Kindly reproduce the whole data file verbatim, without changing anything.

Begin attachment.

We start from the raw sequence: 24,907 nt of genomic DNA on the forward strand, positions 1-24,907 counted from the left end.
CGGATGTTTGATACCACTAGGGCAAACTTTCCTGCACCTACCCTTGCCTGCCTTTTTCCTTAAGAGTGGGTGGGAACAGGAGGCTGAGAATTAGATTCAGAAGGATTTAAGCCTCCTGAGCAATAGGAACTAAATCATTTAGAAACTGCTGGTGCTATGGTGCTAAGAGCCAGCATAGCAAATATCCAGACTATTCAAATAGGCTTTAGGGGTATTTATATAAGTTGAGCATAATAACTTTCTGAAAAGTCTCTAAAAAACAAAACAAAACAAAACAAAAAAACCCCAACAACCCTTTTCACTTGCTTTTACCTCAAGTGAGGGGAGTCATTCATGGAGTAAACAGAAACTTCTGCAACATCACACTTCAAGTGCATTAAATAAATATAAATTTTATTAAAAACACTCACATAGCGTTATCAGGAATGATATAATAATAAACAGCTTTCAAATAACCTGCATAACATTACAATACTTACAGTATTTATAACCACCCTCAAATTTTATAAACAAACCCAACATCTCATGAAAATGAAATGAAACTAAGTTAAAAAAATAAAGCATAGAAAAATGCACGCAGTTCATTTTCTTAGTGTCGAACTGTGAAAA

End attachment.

We start from the raw sequence: 24,907 nt of genomic DNA on the forward strand, positions 1-24,907 counted from the left end.
CGGATGTTTGATACCACTAGGGCAAACTTTCCTGCACCTACCCTTGCCTGCCTTTTTCCTTAAGAGTGGGTGGGAACAGGAGGCTGAGAATTAGATTCAGAAGGATTTAAGCCTCCTGAGCAATAGGAACTAAATCATTTAGAAACTGCTGGTGCTATGGTGCTAAGAGCCAGCATAGCAAATATCCAGACTATTCAAATAGGCTTTAGGGGTATTTATATAAGTTGAGCATAATAACTTTCTGAAAAGTCTCTAAAAAACAAAACAAAACAAAACAAAAAAACCCCAACAACCCTTTTCACTTGCTTTTACCTCAAGTGAGGGGAGTCATTCATGGAGTAAACAGAAACTTCTGCAACATCACACTTCAAGTGCATTAAATAAATATAAATTTTATTAAAAACACTCACATAGCGTTATCAGGAATGATATAATAATAAACAGCTTTCAAATAACCTGCATAACATTACAATACTTACAGTATTTATAACCACCCTCAAATTTTATAAACAAACCCAACATCTCATGAAAATGAAATGAAACTAAGTTAAAAAAATAAAGCATAGAAAAATGCACGCAGTTCATTTTCTTAGTGTCGAACTGTGAAAA